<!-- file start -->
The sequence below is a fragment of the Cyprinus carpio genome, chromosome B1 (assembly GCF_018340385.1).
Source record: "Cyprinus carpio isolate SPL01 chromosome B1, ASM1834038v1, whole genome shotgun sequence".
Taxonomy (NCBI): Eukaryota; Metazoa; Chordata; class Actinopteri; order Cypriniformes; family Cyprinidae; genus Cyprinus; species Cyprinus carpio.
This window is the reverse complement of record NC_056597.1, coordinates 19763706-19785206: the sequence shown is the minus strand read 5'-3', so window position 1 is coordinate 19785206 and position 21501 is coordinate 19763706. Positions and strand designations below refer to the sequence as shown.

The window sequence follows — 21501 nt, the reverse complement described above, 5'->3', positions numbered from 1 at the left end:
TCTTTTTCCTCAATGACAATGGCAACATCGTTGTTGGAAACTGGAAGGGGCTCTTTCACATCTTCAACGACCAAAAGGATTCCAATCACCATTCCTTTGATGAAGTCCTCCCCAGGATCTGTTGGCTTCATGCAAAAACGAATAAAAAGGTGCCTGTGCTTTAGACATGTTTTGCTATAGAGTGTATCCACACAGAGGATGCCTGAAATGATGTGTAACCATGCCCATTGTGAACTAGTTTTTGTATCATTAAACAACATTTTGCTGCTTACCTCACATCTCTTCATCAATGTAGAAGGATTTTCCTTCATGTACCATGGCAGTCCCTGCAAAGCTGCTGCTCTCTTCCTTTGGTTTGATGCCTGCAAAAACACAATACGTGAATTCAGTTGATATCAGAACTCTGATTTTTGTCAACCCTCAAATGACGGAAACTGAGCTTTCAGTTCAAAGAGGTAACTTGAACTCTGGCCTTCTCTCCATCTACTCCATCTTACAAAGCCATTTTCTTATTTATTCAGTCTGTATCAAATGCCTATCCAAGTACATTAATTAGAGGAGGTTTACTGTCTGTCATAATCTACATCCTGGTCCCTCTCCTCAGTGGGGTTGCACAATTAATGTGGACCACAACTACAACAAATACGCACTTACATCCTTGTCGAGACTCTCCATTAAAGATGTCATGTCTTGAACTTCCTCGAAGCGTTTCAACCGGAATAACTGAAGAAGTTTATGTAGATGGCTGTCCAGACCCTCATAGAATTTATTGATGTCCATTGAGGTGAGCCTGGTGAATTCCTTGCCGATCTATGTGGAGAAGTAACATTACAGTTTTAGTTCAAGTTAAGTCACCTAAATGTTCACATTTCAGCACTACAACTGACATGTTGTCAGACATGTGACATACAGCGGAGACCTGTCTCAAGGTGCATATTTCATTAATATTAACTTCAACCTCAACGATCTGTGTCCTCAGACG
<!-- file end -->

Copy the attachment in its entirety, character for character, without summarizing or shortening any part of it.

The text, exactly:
The sequence below is a fragment of the Cyprinus carpio genome, chromosome B1 (assembly GCF_018340385.1).
Source record: "Cyprinus carpio isolate SPL01 chromosome B1, ASM1834038v1, whole genome shotgun sequence".
Taxonomy (NCBI): Eukaryota; Metazoa; Chordata; class Actinopteri; order Cypriniformes; family Cyprinidae; genus Cyprinus; species Cyprinus carpio.
This window is the reverse complement of record NC_056597.1, coordinates 19763706-19785206: the sequence shown is the minus strand read 5'-3', so window position 1 is coordinate 19785206 and position 21501 is coordinate 19763706. Positions and strand designations below refer to the sequence as shown.

The window sequence follows — 21501 nt, the reverse complement described above, 5'->3', positions numbered from 1 at the left end:
TCTTTTTCCTCAATGACAATGGCAACATCGTTGTTGGAAACTGGAAGGGGCTCTTTCACATCTTCAACGACCAAAAGGATTCCAATCACCATTCCTTTGATGAAGTCCTCCCCAGGATCTGTTGGCTTCATGCAAAAACGAATAAAAAGGTGCCTGTGCTTTAGACATGTTTTGCTATAGAGTGTATCCACACAGAGGATGCCTGAAATGATGTGTAACCATGCCCATTGTGAACTAGTTTTTGTATCATTAAACAACATTTTGCTGCTTACCTCACATCTCTTCATCAATGTAGAAGGATTTTCCTTCATGTACCATGGCAGTCCCTGCAAAGCTGCTGCTCTCTTCCTTTGGTTTGATGCCTGCAAAAACACAATACGTGAATTCAGTTGATATCAGAACTCTGATTTTTGTCAACCCTCAAATGACGGAAACTGAGCTTTCAGTTCAAAGAGGTAACTTGAACTCTGGCCTTCTCTCCATCTACTCCATCTTACAAAGCCATTTTCTTATTTATTCAGTCTGTATCAAATGCCTATCCAAGTACATTAATTAGAGGAGGTTTACTGTCTGTCATAATCTACATCCTGGTCCCTCTCCTCAGTGGGGTTGCACAATTAATGTGGACCACAACTACAACAAATACGCACTTACATCCTTGTCGAGACTCTCCATTAAAGATGTCATGTCTTGAACTTCCTCGAAGCGTTTCAACCGGAATAACTGAAGAAGTTTATGTAGATGGCTGTCCAGACCCTCATAGAATTTATTGATGTCCATTGAGGTGAGCCTGGTGAATTCCTTGCCGATCTATGTGGAGAAGTAACATTACAGTTTTAGTTCAAGTTAAGTCACCTAAATGTTCACATTTCAGCACTACAACTGACATGTTGTCAGACATGTGACATACAGCGGAGACCTGTCTCAAGGTGCATATTTCATTAATATTAACTTCAACCTCAACGATCTGTGTCCTCAGACG